Solar Variability and Planetary Climates

Volume 23 of the series Space Sciences Series of ISSI pp 213-226

The Climate Response to the Astronomical Forcing

  • M. CrucifixAffiliated withInstitut d’Astronomie et de Géophysique G. Lemaître
  • , M. F. LoutreAffiliated withInstitut d’Astronomie et de Géophysique G. Lemaître
  • , A. BergerAffiliated withInstitut d’Astronomie et de Géophysique G. Lemaître

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Links between climate and Earth’s orbit have been proposed for about 160 years. Two decisive advances towards an astronomical theory of palæoclimates were Milankovitch’s theory of insolation (1941) and independent findings, in 1976, of a double precession frequency peak in marine sediment data and from celestial mechanics calculations. The present chapter reviews three essential elements of any astronomical theory of climate: (1) to calculate the orbital elements, (2) to infer insolation changes from climatic precession, obliquity and eccentricity, and (3) to estimate the impact of these variations on climate. The Louvain-la-Neuve climate-ice sheet model has been an important instrument for confirming the relevance of Milankovitch’s theory, but it also evidences the critical role played by greenhouse gases during periods of low eccentricity. It is recognised today that climatic interactions at the global scale were involved in the processes of glacial inception and deglaciation. Three examples are given, related to the responses of the carbon cycle, hydrological cycle, and the terrestrial biosphere, respectively. The chapter concludes on an outlook on future research directions on this topic.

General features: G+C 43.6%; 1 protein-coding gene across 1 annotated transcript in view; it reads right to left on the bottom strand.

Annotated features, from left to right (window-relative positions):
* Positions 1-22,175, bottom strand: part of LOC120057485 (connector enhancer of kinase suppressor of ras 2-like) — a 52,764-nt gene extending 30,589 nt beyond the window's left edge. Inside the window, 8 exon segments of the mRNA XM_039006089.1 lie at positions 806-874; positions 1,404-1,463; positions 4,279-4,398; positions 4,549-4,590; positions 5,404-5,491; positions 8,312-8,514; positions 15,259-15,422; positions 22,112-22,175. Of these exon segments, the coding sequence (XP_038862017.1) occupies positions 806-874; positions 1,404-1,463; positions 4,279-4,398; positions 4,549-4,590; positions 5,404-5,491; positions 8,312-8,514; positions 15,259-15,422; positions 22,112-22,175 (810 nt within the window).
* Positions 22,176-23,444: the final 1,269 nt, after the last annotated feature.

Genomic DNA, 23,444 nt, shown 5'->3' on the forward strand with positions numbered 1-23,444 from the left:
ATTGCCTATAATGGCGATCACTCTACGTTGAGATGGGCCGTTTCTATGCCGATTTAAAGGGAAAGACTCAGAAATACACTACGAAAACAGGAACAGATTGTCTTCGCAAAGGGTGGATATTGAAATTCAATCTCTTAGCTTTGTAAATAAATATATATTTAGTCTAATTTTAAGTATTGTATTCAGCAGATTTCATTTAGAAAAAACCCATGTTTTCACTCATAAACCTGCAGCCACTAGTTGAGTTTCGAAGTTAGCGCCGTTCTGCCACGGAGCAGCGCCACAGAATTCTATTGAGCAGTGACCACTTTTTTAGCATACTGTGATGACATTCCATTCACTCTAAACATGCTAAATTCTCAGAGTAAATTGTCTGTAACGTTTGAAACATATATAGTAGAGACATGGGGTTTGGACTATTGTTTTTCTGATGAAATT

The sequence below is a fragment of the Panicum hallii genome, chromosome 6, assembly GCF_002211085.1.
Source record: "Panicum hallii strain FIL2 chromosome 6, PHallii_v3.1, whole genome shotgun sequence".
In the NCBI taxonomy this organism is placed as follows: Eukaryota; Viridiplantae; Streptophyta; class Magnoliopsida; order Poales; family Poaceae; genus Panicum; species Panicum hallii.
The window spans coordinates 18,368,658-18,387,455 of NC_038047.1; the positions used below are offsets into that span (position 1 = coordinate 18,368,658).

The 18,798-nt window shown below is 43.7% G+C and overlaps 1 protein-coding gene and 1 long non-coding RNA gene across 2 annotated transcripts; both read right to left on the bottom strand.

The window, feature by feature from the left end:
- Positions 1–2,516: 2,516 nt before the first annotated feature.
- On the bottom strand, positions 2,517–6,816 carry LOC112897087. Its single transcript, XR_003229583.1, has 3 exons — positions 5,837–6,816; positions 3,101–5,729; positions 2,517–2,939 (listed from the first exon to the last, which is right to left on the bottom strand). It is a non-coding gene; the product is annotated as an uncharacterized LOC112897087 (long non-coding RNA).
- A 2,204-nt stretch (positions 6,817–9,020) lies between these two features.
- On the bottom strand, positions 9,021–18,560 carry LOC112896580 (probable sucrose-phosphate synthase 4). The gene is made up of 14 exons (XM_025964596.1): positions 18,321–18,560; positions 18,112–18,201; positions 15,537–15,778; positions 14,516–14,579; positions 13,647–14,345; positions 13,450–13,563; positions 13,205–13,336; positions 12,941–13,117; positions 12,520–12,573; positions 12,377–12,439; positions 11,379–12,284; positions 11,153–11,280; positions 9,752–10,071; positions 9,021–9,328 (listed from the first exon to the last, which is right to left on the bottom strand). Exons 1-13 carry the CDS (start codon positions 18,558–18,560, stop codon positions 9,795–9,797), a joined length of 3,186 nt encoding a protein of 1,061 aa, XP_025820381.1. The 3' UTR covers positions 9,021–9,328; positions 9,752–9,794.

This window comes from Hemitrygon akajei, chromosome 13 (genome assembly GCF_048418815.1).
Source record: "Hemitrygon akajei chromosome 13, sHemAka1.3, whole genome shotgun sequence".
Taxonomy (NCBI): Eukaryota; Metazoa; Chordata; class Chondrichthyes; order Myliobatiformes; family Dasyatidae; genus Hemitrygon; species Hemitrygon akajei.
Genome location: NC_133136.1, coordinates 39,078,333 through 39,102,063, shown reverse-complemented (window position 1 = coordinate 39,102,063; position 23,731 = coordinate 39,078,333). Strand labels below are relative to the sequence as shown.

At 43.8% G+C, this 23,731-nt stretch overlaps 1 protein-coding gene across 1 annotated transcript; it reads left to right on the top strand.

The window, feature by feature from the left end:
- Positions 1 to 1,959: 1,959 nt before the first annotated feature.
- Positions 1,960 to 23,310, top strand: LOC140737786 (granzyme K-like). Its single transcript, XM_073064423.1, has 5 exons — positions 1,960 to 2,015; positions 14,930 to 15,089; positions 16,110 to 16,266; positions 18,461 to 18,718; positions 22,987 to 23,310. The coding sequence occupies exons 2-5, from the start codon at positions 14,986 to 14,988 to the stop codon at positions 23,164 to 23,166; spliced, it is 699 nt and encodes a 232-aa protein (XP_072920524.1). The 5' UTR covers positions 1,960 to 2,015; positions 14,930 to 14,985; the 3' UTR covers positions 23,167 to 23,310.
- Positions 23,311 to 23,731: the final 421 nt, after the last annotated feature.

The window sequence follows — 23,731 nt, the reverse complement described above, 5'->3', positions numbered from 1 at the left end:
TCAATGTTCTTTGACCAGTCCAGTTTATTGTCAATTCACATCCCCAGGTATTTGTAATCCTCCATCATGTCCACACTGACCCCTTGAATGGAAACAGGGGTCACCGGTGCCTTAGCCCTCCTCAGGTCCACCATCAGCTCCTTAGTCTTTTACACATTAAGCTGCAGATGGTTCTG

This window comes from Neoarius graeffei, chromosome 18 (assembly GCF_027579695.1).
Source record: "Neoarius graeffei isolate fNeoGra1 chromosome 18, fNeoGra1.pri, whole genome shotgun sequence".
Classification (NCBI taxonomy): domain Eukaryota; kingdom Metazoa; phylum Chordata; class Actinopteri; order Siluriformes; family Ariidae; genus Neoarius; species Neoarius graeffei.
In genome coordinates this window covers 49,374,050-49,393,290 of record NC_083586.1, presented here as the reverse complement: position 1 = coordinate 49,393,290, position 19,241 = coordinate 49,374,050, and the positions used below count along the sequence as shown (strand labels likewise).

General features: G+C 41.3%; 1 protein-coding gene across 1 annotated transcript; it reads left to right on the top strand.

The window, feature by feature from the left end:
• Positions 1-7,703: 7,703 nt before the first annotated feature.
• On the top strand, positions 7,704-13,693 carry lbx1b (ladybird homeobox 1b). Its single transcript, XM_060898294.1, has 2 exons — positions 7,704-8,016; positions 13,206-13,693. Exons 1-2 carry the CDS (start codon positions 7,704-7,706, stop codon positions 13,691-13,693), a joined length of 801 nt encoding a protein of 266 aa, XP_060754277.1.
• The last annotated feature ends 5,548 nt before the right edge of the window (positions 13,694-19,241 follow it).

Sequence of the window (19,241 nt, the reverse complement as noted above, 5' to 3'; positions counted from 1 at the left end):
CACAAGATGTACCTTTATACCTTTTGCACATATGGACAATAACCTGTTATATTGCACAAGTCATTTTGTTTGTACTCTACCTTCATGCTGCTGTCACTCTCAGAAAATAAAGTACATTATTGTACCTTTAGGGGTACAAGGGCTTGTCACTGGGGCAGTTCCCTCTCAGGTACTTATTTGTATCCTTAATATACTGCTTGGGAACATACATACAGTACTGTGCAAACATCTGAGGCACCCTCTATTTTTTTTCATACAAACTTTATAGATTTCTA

astronomical theory of palæoclimates Milankovitch insolation CO2